If there is such a drop-off in protection from unborn to born life for children, is it not a logical step to think that mothers have good reason to be concerned about their own well-being precisely at childbirth, the crucial moment of transition when the newborn is still tinged with the mystique of “unborn life”? It does not seem a stretch to think that the fact that in many states pregnant women no longer have legal protection for abortion can easily lead to a weakening of their overall medical care and the long-term devaluing of their lives. If childbirth seems to be valued above all other medical health issues for women to the point of disempowering them, will it not also be valued at the expense of other medical health issues for women?

What worried me most of all in the CNN-article is that the express will of women – as manifested in their “living wills” posted on TikTok – was seamlessly turned into an anonymous medical predicament, one about which pregnant women themselves can no longer pronounce with any kind of authority. Apparently only doctors can, doctors who in many states are explicitly forbidden to respect women’s wills. An article about women feeling disempowered could thus end up further marginalizing their personal voices by invalidating what they considered a last resort.

Myths in the study of religion are holistic scenarios that have a popular appeal, give creative meaning, hold a community together, but do not contain (f)actual truth. Contrary to the article’s message, too much is unknown at present to rule that the “living wills” posted on TikTok are myths in such a truth-defying sense. We simply cannot oversee the consequences of living in a culture that increasingly sees women’s bodies as vehicles for procreation or incubators of new life. Dismissing their anxieties and desires out of hand thus amounts to a form of gaslighting.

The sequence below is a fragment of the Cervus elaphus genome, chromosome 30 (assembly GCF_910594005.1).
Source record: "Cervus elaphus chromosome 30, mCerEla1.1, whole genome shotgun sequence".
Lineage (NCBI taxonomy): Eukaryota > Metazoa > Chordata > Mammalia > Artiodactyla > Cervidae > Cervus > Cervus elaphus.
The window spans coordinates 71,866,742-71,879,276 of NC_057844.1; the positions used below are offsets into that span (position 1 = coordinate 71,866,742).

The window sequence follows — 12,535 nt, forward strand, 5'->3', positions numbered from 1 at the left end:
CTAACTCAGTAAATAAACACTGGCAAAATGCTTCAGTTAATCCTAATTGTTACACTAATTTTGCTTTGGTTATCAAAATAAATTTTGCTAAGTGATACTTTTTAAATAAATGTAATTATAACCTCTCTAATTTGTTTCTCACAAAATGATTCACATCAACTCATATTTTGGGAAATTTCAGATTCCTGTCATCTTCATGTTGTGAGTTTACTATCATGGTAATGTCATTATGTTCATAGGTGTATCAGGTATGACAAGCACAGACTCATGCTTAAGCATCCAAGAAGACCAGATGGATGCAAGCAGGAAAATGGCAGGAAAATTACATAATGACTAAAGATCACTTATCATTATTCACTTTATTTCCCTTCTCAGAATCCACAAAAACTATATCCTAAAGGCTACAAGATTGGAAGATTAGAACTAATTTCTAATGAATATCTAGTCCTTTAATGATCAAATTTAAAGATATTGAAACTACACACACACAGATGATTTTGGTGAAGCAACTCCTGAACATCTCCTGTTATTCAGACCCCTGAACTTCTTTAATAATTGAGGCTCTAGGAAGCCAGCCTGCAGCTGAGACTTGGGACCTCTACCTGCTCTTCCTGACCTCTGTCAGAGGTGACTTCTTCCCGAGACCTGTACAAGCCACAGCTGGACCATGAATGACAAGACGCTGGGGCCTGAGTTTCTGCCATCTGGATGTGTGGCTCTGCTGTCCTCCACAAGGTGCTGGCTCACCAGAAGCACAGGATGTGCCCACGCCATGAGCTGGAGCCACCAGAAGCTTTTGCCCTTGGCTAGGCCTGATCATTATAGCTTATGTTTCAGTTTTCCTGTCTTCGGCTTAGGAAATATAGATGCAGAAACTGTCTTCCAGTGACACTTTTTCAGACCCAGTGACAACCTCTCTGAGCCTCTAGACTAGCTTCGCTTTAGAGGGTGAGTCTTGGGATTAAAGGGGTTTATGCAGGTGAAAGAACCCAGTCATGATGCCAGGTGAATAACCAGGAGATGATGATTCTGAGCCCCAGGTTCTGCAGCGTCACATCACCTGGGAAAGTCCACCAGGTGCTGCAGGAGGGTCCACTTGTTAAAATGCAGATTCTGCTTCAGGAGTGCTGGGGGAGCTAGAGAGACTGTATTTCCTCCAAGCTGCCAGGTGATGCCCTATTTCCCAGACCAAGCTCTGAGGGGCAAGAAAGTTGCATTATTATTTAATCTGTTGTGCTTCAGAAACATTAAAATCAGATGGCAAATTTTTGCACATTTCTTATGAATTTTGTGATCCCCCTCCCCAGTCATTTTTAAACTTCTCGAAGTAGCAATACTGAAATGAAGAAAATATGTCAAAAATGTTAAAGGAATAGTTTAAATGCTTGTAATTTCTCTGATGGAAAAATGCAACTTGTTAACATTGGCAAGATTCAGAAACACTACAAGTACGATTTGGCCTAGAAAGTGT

The radical refusal to take concerned women’s personal voices seriously – whether in the “living wills” on TikTok or the many pro-choice protests around the country – taps into another, much more ominous sense of myth, one that has been used over the centuries and across religions to assign certain groups of people their fixed place in a faceless overarching religio-political order. That faceless order, currently becoming unmasked in the Republican-Christian conservative legal race to the bottom (i.e., Supreme Court) to establish a national abortion ban, is eager to tell women that all will be well even as it is left open whether they themselves will be well or whether they will have a say in any medical decision about their well-being.

In both cases, I contend, women should not be the subject or target of myth as they should not of any anti-abortion legislation. Rather, they should have the central and deciding voice in all matters regarding pregnancy care and childbirth, as it is not just their bodies but their lives to which “unborn life” has been entrusted.

To hear further discussions related to this topic, please join us at the Religion and Reproductive Politics conference at the Divinity School from April 20 – 21, 2023. Learn more here

Image from Unsplash

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Willemien Otten

Willemien Otten is the Dorothy Grant Maclear Professor of Theology and the History of Christianity and Associate Faculty in the Department of History. She studies the history of Christianity and Christian thought with a focus on the medieval and the early Christian intellectual tradition – especially in the West – and an emphasis on the continuity of Platonic themes. Her latest book is Thinking Nature and the Nature of Thinking: From Eriugena to Emerson (Stanford, 2020). With Alireza Doostdar, Otten serves as faculty co-director of the Marty Center.